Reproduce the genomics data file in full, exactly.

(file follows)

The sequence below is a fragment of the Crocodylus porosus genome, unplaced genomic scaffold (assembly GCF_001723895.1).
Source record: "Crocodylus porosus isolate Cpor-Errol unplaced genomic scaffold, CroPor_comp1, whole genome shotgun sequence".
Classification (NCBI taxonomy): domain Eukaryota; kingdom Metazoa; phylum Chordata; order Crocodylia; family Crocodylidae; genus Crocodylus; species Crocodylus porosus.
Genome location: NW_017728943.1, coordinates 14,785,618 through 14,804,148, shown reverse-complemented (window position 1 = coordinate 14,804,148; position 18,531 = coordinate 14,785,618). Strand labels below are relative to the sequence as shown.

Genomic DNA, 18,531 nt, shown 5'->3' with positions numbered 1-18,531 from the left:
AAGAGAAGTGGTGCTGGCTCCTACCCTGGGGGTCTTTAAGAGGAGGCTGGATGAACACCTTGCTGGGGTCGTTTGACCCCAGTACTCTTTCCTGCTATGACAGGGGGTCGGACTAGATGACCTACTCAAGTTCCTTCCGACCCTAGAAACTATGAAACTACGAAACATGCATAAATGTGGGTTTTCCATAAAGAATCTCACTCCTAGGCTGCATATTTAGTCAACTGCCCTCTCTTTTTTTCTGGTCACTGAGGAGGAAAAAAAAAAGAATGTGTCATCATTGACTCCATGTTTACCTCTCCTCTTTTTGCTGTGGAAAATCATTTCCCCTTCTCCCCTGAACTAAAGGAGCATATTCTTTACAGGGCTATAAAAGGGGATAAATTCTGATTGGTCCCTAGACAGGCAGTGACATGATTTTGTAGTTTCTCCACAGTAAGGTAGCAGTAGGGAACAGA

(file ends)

The sequence below is a fragment of the Crocodylus porosus genome, unplaced genomic scaffold (assembly GCF_001723895.1).
Source record: "Crocodylus porosus isolate Cpor-Errol unplaced genomic scaffold, CroPor_comp1, whole genome shotgun sequence".
Classification (NCBI taxonomy): domain Eukaryota; kingdom Metazoa; phylum Chordata; order Crocodylia; family Crocodylidae; genus Crocodylus; species Crocodylus porosus.
Genome location: NW_017728943.1, coordinates 14,785,618 through 14,804,148, shown reverse-complemented (window position 1 = coordinate 14,804,148; position 18,531 = coordinate 14,785,618). Strand labels below are relative to the sequence as shown.

Genomic DNA, 18,531 nt, shown 5'->3' with positions numbered 1-18,531 from the left:
AAGAGAAGTGGTGCTGGCTCCTACCCTGGGGGTCTTTAAGAGGAGGCTGGATGAACACCTTGCTGGGGTCGTTTGACCCCAGTACTCTTTCCTGCTATGACAGGGGGTCGGACTAGATGACCTACTCAAGTTCCTTCCGACCCTAGAAACTATGAAACTACGAAACATGCATAAATGTGGGTTTTCCATAAAGAATCTCACTCCTAGGCTGCATATTTAGTCAACTGCCCTCTCTTTTTTTCTGGTCACTGAGGAGGAAAAAAAAAAGAATGTGTCATCATTGACTCCATGTTTACCTCTCCTCTTTTTGCTGTGGAAAATCATTTCCCCTTCTCCCCTGAACTAAAGGAGCATATTCTTTACAGGGCTATAAAAGGGGATAAATTCTGATTGGTCCCTAGACAGGCAGTGACATGATTTTGTAGTTTCTCCACAGTAAGGTAGCAGTAGGGAACAGA